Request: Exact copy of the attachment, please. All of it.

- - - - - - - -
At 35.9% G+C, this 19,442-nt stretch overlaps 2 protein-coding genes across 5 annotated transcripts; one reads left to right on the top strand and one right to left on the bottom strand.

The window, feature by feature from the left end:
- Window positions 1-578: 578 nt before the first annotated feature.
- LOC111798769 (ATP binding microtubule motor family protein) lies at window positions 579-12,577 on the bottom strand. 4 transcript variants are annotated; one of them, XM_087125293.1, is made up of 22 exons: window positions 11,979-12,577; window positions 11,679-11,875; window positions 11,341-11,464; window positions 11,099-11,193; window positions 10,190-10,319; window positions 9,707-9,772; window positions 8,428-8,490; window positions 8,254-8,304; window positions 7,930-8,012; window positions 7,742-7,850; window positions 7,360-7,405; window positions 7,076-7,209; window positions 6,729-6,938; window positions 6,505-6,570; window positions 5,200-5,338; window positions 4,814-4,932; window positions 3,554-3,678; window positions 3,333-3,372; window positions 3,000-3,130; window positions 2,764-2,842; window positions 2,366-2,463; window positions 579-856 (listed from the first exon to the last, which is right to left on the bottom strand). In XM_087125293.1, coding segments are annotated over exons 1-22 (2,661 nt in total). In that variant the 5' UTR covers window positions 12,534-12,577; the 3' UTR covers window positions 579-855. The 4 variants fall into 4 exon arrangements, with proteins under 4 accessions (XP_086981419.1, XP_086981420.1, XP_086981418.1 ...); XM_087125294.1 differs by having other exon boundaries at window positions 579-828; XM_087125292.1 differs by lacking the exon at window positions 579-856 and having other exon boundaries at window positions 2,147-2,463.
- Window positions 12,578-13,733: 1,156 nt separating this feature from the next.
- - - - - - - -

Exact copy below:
At 35.9% G+C, this 19,442-nt stretch overlaps 2 protein-coding genes across 5 annotated transcripts; one reads left to right on the top strand and one right to left on the bottom strand.

The window, feature by feature from the left end:
- Window positions 1-578: 578 nt before the first annotated feature.
- LOC111798769 (ATP binding microtubule motor family protein) lies at window positions 579-12,577 on the bottom strand. 4 transcript variants are annotated; one of them, XM_087125293.1, is made up of 22 exons: window positions 11,979-12,577; window positions 11,679-11,875; window positions 11,341-11,464; window positions 11,099-11,193; window positions 10,190-10,319; window positions 9,707-9,772; window positions 8,428-8,490; window positions 8,254-8,304; window positions 7,930-8,012; window positions 7,742-7,850; window positions 7,360-7,405; window positions 7,076-7,209; window positions 6,729-6,938; window positions 6,505-6,570; window positions 5,200-5,338; window positions 4,814-4,932; window positions 3,554-3,678; window positions 3,333-3,372; window positions 3,000-3,130; window positions 2,764-2,842; window positions 2,366-2,463; window positions 579-856 (listed from the first exon to the last, which is right to left on the bottom strand). In XM_087125293.1, coding segments are annotated over exons 1-22 (2,661 nt in total). In that variant the 5' UTR covers window positions 12,534-12,577; the 3' UTR covers window positions 579-855. The 4 variants fall into 4 exon arrangements, with proteins under 4 accessions (XP_086981419.1, XP_086981420.1, XP_086981418.1 ...); XM_087125294.1 differs by having other exon boundaries at window positions 579-828; XM_087125292.1 differs by lacking the exon at window positions 579-856 and having other exon boundaries at window positions 2,147-2,463.
- Window positions 12,578-13,733: 1,156 nt separating this feature from the next.